The latest exhibition in the Herstory Gallery, The Fertile Goddess, just opened on December 19, 2008. Imagine how delighted Sarah Giovanniello, Research Assistant, Elizabeth A. Sackler Center for Feminist Art, and I were to see this decoration, which Museum art class students kindly made for the Museum’s Holiday Party for staff! We immediately recognized many of the figurines from the exhibition.
The art instructor for the class, Reynolds, is an artist who has always been interested in goddesses and has even made some of her own goddess figurines. We are planning to visit her studio to see them after Elinor Gadon‘s talk tomorrow.
One fascinating aspect of working on this exhibition for me, as a scholar who studies ancient art, has been exposure to contemporary feminist art inspired by ancient female images. While scholars who study these ancient figurines often question their identification as goddesses, the reclamation of ancient female images and the concept of goddesses by feminist scholars and artists, beginning in the 1960s, is a rich field in itself. It is one that I have greatly enjoyed learning about from my co-curator, Maura Reilly, founding curator of the Elizabeth A. Sackler Center for Feminist Art, and from Sarah.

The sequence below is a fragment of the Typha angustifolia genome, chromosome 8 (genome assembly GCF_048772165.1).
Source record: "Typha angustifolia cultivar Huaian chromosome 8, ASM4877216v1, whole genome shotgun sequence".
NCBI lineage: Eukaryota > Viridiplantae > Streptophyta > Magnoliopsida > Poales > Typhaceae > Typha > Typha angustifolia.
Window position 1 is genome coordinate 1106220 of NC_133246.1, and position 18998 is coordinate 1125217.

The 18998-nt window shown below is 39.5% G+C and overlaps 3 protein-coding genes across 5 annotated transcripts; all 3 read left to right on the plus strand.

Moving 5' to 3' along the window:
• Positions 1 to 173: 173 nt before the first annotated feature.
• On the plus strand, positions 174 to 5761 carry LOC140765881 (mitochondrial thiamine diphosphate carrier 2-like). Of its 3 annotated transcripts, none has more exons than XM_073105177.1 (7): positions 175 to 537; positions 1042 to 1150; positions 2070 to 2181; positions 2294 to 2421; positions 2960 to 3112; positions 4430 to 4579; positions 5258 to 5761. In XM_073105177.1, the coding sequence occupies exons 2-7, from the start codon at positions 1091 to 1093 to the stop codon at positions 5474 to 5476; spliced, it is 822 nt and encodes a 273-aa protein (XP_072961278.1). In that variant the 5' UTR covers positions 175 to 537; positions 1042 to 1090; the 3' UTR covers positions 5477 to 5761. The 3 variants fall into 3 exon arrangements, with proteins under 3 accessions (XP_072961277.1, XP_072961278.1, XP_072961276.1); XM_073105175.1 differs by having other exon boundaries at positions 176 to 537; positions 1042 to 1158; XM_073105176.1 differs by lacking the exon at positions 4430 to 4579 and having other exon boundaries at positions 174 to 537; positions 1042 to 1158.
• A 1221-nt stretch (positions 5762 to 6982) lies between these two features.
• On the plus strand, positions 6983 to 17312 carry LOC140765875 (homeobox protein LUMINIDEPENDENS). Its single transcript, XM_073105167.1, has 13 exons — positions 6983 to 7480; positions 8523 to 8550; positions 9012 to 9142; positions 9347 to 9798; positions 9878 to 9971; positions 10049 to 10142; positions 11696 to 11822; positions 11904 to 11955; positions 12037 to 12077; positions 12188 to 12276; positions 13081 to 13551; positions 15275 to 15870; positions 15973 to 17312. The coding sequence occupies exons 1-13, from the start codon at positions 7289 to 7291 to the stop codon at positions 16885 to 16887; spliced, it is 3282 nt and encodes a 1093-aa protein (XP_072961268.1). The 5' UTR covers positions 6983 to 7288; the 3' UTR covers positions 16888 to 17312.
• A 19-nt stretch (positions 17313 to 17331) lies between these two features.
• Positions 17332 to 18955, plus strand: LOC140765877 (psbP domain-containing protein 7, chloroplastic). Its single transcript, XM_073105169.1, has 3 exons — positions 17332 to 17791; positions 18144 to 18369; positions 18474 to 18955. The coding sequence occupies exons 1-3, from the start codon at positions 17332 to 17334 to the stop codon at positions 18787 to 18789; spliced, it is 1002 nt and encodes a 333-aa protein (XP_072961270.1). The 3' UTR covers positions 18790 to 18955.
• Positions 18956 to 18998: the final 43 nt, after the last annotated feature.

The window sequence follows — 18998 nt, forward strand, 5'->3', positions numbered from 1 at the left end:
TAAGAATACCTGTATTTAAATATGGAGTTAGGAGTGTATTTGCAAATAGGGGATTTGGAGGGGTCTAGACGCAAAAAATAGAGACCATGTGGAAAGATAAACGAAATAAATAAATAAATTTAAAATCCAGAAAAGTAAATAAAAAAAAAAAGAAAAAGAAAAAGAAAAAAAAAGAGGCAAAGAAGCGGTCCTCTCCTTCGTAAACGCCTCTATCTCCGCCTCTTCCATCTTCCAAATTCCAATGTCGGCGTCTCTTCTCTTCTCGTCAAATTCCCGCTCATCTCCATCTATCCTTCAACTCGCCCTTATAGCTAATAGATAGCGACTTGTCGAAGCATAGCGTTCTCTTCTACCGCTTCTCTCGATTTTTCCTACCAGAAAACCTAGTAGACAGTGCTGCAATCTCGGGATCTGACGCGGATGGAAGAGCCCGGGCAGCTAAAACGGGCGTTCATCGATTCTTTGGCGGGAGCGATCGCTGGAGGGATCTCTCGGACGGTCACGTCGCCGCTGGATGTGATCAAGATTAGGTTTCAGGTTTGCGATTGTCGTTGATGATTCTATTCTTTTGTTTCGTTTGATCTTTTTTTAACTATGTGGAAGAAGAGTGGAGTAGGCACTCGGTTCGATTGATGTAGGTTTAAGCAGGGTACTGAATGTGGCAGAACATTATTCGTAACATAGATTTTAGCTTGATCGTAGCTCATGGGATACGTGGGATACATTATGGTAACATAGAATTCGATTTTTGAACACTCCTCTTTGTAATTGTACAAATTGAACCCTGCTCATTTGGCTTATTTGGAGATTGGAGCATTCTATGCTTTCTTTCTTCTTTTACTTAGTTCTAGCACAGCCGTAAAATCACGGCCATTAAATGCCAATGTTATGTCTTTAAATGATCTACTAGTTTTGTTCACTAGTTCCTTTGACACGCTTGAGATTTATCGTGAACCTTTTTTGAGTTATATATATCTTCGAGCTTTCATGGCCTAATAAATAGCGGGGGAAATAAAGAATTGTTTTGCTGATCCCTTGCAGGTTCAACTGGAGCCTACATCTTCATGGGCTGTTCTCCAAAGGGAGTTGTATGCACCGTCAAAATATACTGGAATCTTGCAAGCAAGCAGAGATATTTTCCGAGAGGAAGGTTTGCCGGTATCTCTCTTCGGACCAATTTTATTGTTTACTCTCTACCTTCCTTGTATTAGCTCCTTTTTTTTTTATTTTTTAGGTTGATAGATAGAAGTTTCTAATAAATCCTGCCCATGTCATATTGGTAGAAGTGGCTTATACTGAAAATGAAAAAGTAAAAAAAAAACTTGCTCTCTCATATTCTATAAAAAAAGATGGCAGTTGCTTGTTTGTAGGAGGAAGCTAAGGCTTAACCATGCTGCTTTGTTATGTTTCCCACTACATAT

It is also a pleasure to see young artists making their own versions of these image and we hope to see more in the coming months. For more education related activities, visit the link to the Teacher’s Packet for the exhibition found here.
Madeleine Cody is a Research Associate for Egyptian, Classical, and Ancient Middle Eastern Art. She has a B.A. in Classical and Near Eastern Archaeology from Bryn Mawr College, an MA in Egyptology from Brown University, and is currently completing her Ph.D. in Egyptian and Ancient Near Eastern Art and Archaeology at the Institute of Fine Arts, New York University. She has worked on excavations in Italy, Yemen and Egypt. Since coming to the Museum in 1997, she has been involved with numerous projects and assisted the late James F. Romano, Project Director, with the second phase of the reinstallation of the Egyptian Galleries, which opened in 2003. With Jim and Richard A. Fazzini, she is a co-author of Art for Eternity: Masterworks from Ancient Egypt (Brooklyn, 1999) and has written about other Egyptian objects from the Museum’s collection. Currently, she is working with the ancient Middle Eastern Art collection, her other area of expertise. She is co-curator of the Herstory Gallery exhibition, The Fertile Goddess, (December 19, 2008 – May 31, 2009).